On this appeal from the adverse judgment of the trial court, plaintiff first raises an issue about the degree of proof needed to support the oral change in the contract asserted by defendants. The trial court found that the preponderance of the evidence established a contract for a specific sum. Plaintiff contends that an oral change in a prior agreement requires a higher standard of proof, which was originally stated as "clear and satisfactory evidence," Boyes v. Ramsden, 34 Or. 253, 55 P. 538 (1899), citing Watson v. Janion, 6 Or. 137 (1876), but which should now be equated to "clear and convincing evidence" because "satisfactory" has been thought to approximate the standard of proof in criminal cases, Cook v. Michael, 214 Or. 513, 330 P.2d 1026 (1958). Cf. ORS 41.110. But the standard of "clear and convincing" evidence invoked by plaintiff refers to oral modifications of a written contract, as this court made clear in Mathis v. Thunderbird Village, Inc., 236 Or. 425, 438, 389 P.2d 343 (1964). If the rule has a reason, it is not some intrinsic implausibility that an agreement once made may later be changed but rather the relative probative force of a document as against controverted testimony of an alleged oral replacement. The present case does not involve an oral change of a written agreement.

Resolution of this dispute depends primarily on assessing the parties' opposing versions of their meeting in September, 1974. This court gives substantial weight to the trial court's appraisal of conflicting testimony even on review de novo in equity cases, ORS 19.125(3). See, e.g., Wilkinson v. Carpenter, 276 Or. 311, 314, 554 P.2d 512 (1976); Adamson v. Adamson, 273 Or. 382, 389, 541 P.2d 460 (1975). Apart from any question of credibility, the manner of arriving at the remaining costs by turning over slips on which each party had proposed a sum would seem an odd way for a builder and a dentist to arrive at an estimate of labor and materials; it appears more consistent with an attempt to negotiate an agreed price. We agree with the trial court's assessment of the evidence.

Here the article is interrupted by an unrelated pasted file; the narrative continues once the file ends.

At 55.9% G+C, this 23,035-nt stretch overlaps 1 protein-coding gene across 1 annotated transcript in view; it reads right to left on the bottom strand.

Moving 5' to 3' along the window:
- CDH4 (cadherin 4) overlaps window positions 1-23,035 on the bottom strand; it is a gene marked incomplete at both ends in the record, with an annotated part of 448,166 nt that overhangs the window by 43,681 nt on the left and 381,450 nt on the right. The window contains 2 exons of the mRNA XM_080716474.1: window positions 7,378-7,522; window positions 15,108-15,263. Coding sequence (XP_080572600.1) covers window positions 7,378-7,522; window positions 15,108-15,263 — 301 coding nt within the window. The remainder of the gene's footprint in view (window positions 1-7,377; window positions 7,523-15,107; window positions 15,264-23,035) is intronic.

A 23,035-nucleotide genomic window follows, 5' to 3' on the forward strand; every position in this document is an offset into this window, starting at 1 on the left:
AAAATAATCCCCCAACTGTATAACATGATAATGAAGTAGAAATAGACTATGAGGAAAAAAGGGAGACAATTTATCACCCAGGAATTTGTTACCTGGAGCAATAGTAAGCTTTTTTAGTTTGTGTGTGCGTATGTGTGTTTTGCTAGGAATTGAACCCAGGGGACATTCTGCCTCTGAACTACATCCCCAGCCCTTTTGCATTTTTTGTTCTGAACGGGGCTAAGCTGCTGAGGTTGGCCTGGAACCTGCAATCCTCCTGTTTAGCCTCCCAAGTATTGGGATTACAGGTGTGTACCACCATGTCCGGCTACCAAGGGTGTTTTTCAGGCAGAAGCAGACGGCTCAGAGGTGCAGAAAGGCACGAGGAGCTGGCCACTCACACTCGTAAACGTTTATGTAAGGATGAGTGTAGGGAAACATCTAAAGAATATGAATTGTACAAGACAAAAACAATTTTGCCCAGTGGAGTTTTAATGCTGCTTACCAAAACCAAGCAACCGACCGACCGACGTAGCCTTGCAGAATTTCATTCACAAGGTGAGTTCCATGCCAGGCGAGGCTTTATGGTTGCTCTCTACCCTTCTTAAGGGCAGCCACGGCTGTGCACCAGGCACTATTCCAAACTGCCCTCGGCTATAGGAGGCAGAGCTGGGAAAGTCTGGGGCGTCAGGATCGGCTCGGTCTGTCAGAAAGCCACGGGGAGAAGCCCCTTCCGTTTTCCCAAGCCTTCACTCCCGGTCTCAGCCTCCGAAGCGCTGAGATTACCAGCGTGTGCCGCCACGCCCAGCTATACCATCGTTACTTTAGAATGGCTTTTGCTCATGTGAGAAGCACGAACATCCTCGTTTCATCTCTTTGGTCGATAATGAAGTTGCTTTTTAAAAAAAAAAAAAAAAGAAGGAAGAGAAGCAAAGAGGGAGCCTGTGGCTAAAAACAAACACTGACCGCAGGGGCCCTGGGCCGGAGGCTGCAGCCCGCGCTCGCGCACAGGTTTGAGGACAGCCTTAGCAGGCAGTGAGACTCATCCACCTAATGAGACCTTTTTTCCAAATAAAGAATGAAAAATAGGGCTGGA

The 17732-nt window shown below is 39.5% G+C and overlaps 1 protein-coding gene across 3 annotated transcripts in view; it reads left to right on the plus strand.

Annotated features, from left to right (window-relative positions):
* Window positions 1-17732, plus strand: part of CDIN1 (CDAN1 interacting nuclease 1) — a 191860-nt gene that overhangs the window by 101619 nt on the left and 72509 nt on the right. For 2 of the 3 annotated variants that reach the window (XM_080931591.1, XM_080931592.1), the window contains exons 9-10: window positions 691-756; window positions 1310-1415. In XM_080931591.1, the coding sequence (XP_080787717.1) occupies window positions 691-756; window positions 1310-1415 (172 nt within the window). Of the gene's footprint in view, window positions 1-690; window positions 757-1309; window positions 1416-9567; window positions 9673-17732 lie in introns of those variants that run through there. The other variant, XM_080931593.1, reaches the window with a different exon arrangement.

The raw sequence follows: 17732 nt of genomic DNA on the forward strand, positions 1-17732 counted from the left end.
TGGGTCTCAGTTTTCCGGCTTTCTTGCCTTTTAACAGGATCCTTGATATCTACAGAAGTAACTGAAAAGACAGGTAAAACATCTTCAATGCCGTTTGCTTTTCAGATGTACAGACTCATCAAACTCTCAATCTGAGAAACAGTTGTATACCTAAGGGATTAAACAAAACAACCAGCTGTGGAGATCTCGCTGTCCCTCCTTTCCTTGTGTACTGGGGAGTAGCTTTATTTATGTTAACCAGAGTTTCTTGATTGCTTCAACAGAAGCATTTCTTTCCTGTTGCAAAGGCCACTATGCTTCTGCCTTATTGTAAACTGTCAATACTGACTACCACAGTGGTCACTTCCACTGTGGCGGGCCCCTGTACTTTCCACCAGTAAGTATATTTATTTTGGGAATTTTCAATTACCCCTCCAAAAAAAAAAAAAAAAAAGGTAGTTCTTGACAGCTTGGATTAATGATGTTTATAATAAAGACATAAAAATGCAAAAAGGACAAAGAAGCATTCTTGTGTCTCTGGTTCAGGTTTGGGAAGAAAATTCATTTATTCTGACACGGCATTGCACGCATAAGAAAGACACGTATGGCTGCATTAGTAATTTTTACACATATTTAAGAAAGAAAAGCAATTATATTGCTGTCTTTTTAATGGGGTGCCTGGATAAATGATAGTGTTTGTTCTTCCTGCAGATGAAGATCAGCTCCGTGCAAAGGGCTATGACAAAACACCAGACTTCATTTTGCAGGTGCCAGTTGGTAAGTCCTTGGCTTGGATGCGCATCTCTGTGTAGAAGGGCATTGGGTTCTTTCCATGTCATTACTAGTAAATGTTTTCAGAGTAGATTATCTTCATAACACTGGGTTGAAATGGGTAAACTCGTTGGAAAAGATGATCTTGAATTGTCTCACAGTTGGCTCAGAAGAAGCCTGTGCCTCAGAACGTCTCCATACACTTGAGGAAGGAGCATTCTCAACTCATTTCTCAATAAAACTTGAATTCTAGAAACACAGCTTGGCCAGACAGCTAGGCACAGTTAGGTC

Plaintiff also contends that the terms of the parties' discussion of the work *693 to be completed, while adequate as an estimate, were too indefinite to form the essential elements of a contract, citing Klimek v. Perisich, 231 Or. 71, 371 P.2d 956 (1962). In that case a widow who wished to remodel an old dwelling into a rooming house claimed that she had a contract with defendant, a builder, to carry out the project at a fixed estimate. The court found that the remodeling to be accomplished was never specified sufficiently to make out a contract between the parties. The decision illustrates the relevant principles but also the limited usefulness of matching facts among individually unique, nonformalized personal transactions. It would not be fruitful to recite points of similarity or difference between the present case and others in which the parties were found to have, or not to have, reached a mutual understanding adequate for judicial enforcement. Dr. Merzenich's list of work to be completed, which in another setting might have left a contractor's commitment too undefined, here drew meaning from the parties' collaboration on the project for a full year. Nor does the provision for ten per cent leeway in the price, depending on costs incurred, vitiate an agreement. We conclude that the trial court's judgment on this issue, too, was correct.

Affirmed.